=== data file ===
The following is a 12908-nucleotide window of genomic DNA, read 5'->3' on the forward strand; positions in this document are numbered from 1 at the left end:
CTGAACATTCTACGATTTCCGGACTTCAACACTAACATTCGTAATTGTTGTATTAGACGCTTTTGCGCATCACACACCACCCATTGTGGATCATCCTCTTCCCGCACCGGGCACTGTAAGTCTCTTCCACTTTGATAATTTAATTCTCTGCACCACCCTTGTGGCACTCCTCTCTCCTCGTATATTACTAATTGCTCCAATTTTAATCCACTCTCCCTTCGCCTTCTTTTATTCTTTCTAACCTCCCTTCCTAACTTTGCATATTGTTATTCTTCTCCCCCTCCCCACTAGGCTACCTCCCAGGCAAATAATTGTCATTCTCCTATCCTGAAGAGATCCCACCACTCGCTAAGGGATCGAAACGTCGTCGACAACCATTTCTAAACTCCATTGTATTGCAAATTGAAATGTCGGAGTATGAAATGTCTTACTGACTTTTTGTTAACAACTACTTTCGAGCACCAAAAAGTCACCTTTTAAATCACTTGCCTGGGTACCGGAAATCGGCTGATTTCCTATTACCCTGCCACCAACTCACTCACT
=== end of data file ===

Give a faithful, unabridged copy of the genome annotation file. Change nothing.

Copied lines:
The following is a 12908-nucleotide window of genomic DNA, read 5'->3' on the forward strand; positions in this document are numbered from 1 at the left end:
CTGAACATTCTACGATTTCCGGACTTCAACACTAACATTCGTAATTGTTGTATTAGACGCTTTTGCGCATCACACACCACCCATTGTGGATCATCCTCTTCCCGCACCGGGCACTGTAAGTCTCTTCCACTTTGATAATTTAATTCTCTGCACCACCCTTGTGGCACTCCTCTCTCCTCGTATATTACTAATTGCTCCAATTTTAATCCACTCTCCCTTCGCCTTCTTTTATTCTTTCTAACCTCCCTTCCTAACTTTGCATATTGTTATTCTTCTCCCCCTCCCCACTAGGCTACCTCCCAGGCAAATAATTGTCATTCTCCTATCCTGAAGAGATCCCACCACTCGCTAAGGGATCGAAACGTCGTCGACAACCATTTCTAAACTCCATTGTATTGCAAATTGAAATGTCGGAGTATGAAATGTCTTACTGACTTTTTGTTAACAACTACTTTCGAGCACCAAAAAGTCACCTTTTAAATCACTTGCCTGGGTACCGGAAATCGGCTGATTTCCTATTACCCTGCCACCAACTCACTCACT